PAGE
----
Brian Bailey is a well-known consultant in the EDA industry and he’s just published a short but pithy blog on EETimes examining the state of the art in hardware/software co-design. Bailey does something I really admire in this blog. He waves away the long academic efforts searching for automatic partitioning by writing “they all assumed a single thread, a single function, a single processor, a single bus…” SoCs have not looked like that for years, so creating tools that strive to force a design into that mold are clearly going in the wrong direction. A bit later in the blog, Bailey writes “What we do know is that the systems of today are a lot more complex and defy complete static analysis, such that the notion of an optimal partition or indeed anything automatic is not on the table.”
In addition to describing what we don’t need or want, Bailey describes what we do need: “…performance is related to how the hardware resources are going to be used by software, and that means we have to analyze how the software interacts with the hardware, requiring dynamic analysis. To enable this we have to ensure that the software folks have the necessary tools to give them a fighting chance.”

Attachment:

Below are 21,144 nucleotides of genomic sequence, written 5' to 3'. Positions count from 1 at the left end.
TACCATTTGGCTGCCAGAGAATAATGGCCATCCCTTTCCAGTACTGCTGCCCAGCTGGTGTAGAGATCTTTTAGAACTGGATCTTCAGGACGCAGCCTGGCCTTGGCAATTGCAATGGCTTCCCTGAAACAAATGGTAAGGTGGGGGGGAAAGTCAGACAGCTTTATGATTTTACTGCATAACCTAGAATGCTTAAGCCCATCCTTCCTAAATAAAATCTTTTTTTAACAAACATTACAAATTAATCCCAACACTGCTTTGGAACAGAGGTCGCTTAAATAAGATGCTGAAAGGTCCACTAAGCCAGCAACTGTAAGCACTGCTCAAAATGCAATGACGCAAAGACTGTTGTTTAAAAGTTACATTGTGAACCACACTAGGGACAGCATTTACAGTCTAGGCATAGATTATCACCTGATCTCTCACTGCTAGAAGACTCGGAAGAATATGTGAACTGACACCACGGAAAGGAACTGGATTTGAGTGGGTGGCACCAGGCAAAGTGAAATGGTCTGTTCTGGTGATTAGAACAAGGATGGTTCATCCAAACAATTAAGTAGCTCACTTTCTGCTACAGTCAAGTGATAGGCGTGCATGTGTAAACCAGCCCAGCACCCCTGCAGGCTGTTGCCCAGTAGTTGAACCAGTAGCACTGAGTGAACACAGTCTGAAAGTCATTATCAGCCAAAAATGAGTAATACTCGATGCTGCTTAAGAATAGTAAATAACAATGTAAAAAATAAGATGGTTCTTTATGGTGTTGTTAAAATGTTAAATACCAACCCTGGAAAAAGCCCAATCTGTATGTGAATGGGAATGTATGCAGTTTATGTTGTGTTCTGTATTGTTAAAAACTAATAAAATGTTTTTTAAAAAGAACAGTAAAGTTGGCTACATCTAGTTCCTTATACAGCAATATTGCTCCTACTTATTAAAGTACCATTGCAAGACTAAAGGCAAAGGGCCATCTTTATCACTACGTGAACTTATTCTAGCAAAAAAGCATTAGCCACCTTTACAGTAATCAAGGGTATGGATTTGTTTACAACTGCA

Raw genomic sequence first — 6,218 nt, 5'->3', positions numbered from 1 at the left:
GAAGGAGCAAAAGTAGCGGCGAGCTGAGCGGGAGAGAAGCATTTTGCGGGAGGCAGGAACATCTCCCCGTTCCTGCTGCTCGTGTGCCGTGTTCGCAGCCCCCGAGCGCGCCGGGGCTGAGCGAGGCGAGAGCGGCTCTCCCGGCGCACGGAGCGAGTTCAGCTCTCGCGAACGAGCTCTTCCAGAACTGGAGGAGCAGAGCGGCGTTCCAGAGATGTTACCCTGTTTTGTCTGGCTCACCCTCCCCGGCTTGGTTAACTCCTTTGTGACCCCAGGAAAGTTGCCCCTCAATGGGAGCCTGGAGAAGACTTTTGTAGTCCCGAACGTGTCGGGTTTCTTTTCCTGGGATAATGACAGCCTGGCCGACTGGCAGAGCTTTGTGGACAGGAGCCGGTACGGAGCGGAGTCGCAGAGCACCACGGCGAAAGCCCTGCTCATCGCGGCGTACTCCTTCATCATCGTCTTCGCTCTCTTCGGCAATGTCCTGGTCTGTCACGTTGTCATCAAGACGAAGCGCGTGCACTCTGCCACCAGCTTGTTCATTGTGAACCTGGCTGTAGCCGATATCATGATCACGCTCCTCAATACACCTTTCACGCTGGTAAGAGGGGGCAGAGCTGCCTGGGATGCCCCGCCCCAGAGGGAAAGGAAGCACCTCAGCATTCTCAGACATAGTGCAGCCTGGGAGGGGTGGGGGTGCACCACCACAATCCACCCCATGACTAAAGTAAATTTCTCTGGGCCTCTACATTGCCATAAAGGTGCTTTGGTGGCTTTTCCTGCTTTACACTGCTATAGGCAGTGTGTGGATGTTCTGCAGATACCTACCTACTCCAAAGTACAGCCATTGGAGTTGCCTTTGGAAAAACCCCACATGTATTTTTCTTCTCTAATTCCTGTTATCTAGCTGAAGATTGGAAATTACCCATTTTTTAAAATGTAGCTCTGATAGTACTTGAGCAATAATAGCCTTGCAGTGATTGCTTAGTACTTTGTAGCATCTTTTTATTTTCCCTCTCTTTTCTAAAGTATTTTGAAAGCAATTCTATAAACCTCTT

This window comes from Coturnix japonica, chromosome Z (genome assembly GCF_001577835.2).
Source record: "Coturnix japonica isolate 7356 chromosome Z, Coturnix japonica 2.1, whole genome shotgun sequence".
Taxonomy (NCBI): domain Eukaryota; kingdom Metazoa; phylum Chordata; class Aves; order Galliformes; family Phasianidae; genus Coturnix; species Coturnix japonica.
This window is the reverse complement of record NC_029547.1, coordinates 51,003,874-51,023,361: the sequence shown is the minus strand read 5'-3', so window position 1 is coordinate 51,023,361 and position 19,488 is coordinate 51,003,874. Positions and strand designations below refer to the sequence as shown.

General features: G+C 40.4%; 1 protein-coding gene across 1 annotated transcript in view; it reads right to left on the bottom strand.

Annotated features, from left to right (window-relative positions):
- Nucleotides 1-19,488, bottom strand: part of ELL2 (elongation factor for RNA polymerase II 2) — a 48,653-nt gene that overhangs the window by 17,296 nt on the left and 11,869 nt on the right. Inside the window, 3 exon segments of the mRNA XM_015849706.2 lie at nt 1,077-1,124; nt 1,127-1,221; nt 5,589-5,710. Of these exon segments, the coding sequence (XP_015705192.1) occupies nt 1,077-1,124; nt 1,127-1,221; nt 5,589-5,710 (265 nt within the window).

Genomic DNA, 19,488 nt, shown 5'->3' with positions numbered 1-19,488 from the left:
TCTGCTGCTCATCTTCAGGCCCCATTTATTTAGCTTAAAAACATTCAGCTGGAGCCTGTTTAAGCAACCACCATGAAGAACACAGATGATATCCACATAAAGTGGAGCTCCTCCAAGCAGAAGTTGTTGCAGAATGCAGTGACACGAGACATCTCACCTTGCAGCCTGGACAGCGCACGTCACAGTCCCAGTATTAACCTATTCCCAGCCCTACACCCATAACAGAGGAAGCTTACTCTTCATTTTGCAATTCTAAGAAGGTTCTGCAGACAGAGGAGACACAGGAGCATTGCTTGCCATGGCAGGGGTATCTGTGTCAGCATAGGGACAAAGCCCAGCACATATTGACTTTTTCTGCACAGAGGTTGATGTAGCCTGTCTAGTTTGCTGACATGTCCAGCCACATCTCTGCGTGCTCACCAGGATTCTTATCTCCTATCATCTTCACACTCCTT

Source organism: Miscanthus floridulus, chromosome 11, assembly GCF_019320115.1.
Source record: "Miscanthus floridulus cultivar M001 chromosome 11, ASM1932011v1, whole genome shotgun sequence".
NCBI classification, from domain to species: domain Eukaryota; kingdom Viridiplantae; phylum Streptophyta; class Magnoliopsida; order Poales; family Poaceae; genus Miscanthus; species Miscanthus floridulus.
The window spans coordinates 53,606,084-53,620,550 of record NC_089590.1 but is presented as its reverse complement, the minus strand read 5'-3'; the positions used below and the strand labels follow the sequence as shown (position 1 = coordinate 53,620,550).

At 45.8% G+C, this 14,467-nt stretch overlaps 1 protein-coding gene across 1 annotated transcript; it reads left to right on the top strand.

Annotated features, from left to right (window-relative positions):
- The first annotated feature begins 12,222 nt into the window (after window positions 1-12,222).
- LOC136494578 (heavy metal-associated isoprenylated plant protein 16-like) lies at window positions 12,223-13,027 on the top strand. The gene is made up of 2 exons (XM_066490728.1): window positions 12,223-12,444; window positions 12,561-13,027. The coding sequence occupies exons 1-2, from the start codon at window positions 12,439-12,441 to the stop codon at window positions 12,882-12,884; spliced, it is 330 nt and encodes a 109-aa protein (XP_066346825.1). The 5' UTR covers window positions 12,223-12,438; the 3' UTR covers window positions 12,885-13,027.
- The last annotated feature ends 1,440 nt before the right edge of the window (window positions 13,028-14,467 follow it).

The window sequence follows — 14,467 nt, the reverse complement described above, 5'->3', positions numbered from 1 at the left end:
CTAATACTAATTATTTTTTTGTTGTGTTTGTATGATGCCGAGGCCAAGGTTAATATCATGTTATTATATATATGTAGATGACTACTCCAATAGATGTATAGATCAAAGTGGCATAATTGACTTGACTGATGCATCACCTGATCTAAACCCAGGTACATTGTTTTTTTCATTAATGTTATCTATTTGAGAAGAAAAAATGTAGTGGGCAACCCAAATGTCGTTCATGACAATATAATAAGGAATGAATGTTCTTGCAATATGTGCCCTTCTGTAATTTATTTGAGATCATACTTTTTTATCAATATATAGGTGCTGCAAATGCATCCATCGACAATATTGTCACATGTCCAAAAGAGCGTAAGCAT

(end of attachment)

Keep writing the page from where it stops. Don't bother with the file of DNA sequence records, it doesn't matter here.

Further, Bailey writes: “One such area that may lead to co-design is based on code profiling. We have seen several companies who can extract performance information from running code on a virtual prototype, use that to make decisions about what to partition into hardware and then various degrees of help in completing that task.”
Unsurprisingly (since I’m writing about Bailey’s blog in the EDA360 Insider), these ideas closely align with the EDA360 System Realization concepts, which are embodied in the Cadence System Development Suite including the Virtual System Platform, which enables pre-RTL software design, verification, and system analysis before committing to hardware design. SoCs today are inherently multicore machines with very sophisticated memory, interconnect, and I/O arrangements that essentially defy automated partitioning. These systems are about as far from single-tasked, single-threaded systems as you can possibly get at any given technology node and that gap widens with each click of Moore’s Law. What these sorts of do designs require is exactly the kind of virtual prototyping and code-profiling tools Bailey describes. I commend his blog to you.